Principles of relative dating of geologic events


Smith learned to recognize distinctive layers of sedimentary rock and to identify the fossil assemblage (the group of fossil species) that they contained.He also realized that a particular assemblage can be found only in a limited interval of strata, and not above or below this interval.Lateral continuity: The principle of lateral continuity states that sediments generally accumulate in continuous sheets within a given region.If today you find a sedimentary layer cut by a canyon, then you can assume that the layer once spanned the area that was later eroded by the river that formed the canyon.They then go further by interpreting the formation of each feature to be the consequence of a specific geologic event.Examples of geologic events include: Deposition of sedimentary beds; erosion of the land surface; intrusion or extrusion of igneous rocks; deformation (folding and/or faulting); and episodes of metamorphism.



Example: Bed 1 at the base contains fossil species A, Bed 2 contains fossil species A and B, Bed 3 contains B and C, Bed 4 contains C, and so on.Building from the work of Steno, Hutton, and others, the British geologist Charles Lyell (1797–1875) laid out a set of formal, usable geologic principles.These principles continue to provide the basic framework within which geologists read the record of Earth history and determine relative ages.Uniformitarianism: The principle of uniformitarianism states that physical processes we observe operating today also operated in the past, at roughly comparable rates, so the present is the key to the past.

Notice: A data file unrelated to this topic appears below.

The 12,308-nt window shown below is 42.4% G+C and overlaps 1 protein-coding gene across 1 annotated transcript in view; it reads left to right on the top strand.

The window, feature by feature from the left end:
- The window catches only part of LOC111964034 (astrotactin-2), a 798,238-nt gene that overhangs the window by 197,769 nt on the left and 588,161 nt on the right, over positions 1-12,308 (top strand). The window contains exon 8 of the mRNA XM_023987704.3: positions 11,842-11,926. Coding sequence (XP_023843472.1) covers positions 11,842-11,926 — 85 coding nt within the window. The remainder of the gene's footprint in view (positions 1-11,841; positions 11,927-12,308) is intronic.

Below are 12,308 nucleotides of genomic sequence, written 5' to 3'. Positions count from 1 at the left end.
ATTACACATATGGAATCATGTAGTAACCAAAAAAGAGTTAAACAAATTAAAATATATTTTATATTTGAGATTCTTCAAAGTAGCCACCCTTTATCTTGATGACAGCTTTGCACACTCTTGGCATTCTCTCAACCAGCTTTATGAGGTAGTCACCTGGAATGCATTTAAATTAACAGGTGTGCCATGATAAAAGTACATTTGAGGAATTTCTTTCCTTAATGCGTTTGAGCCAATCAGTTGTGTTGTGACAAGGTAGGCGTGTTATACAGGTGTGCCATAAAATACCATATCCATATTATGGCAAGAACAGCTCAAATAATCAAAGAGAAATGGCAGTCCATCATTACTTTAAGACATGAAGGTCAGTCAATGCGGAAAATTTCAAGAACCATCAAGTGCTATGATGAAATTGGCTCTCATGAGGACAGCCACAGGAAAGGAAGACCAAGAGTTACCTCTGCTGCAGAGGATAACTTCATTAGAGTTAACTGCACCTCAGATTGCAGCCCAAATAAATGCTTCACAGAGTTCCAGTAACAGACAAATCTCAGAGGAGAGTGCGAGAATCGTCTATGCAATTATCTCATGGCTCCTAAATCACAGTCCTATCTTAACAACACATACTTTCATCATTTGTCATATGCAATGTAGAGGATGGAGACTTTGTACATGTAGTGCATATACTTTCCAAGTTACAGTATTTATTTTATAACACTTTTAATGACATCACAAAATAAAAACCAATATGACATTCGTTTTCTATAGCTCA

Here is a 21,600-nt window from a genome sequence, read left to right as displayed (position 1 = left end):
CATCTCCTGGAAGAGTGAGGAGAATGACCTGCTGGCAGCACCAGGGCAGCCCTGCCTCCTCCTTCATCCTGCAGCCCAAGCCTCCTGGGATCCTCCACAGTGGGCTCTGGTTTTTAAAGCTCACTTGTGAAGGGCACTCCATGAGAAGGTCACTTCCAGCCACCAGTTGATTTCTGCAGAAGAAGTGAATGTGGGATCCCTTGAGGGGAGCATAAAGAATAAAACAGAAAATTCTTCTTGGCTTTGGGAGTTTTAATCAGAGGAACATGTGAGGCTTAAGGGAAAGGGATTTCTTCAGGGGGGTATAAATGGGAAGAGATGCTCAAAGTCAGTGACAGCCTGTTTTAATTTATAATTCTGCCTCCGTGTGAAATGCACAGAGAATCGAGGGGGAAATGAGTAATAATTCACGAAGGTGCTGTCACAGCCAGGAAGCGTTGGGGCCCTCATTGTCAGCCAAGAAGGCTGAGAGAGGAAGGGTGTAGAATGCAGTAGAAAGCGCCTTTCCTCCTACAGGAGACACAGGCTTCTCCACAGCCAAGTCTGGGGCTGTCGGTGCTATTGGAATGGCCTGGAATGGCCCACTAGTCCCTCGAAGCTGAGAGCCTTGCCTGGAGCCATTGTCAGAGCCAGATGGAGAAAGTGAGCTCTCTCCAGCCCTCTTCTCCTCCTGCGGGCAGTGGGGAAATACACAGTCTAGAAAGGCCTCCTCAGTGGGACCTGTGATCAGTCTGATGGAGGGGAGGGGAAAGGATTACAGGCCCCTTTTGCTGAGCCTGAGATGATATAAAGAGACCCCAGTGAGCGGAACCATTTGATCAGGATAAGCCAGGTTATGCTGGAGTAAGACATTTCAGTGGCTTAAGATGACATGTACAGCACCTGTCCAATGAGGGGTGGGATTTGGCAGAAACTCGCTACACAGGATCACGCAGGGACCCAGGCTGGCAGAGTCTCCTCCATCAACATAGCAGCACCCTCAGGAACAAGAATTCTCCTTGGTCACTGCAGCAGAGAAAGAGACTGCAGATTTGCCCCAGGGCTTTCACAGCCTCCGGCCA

Original horizontality: The principle of original horizontality states that layers of sediment, when first deposited, are fairly horizontal because sediments accumulate on surfaces of low relief (such as floodplains or the sea floor) in a gravitational field.

As we will see, painstaking work over many years eventually allowed geologists to assign numerical age ranges to fossil species.



Principles of relative dating of geologic events comments


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